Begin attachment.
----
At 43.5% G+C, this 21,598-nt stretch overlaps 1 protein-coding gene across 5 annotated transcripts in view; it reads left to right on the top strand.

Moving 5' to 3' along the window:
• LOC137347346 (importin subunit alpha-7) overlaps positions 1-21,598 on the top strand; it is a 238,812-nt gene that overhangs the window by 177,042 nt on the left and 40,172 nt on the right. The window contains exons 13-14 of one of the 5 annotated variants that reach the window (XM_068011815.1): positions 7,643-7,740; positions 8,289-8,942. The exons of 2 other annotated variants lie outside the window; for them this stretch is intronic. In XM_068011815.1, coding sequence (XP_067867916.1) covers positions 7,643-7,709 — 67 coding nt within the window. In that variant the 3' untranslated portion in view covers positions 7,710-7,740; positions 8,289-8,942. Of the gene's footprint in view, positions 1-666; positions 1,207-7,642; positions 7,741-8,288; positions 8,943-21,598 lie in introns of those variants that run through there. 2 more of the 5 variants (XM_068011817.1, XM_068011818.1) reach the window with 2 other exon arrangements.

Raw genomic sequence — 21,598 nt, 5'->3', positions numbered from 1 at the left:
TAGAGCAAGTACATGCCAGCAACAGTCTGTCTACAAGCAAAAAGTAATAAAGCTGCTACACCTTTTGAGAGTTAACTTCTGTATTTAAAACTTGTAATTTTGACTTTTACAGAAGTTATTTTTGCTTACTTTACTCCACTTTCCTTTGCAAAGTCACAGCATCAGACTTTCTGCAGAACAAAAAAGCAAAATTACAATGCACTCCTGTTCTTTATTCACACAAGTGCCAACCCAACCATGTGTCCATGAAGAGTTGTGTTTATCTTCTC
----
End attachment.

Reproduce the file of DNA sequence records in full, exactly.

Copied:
At 43.5% G+C, this 21,598-nt stretch overlaps 1 protein-coding gene across 5 annotated transcripts in view; it reads left to right on the top strand.

Moving 5' to 3' along the window:
• LOC137347346 (importin subunit alpha-7) overlaps positions 1-21,598 on the top strand; it is a 238,812-nt gene that overhangs the window by 177,042 nt on the left and 40,172 nt on the right. The window contains exons 13-14 of one of the 5 annotated variants that reach the window (XM_068011815.1): positions 7,643-7,740; positions 8,289-8,942. The exons of 2 other annotated variants lie outside the window; for them this stretch is intronic. In XM_068011815.1, coding sequence (XP_067867916.1) covers positions 7,643-7,709 — 67 coding nt within the window. In that variant the 3' untranslated portion in view covers positions 7,710-7,740; positions 8,289-8,942. Of the gene's footprint in view, positions 1-666; positions 1,207-7,642; positions 7,741-8,288; positions 8,943-21,598 lie in introns of those variants that run through there. 2 more of the 5 variants (XM_068011817.1, XM_068011818.1) reach the window with 2 other exon arrangements.

Raw genomic sequence — 21,598 nt, 5'->3', positions numbered from 1 at the left:
TAGAGCAAGTACATGCCAGCAACAGTCTGTCTACAAGCAAAAAGTAATAAAGCTGCTACACCTTTTGAGAGTTAACTTCTGTATTTAAAACTTGTAATTTTGACTTTTACAGAAGTTATTTTTGCTTACTTTACTCCACTTTCCTTTGCAAAGTCACAGCATCAGACTTTCTGCAGAACAAAAAAGCAAAATTACAATGCACTCCTGTTCTTTATTCACACAAGTGCCAACCCAACCATGTGTCCATGAAGAGTTGTGTTTATCTTCTC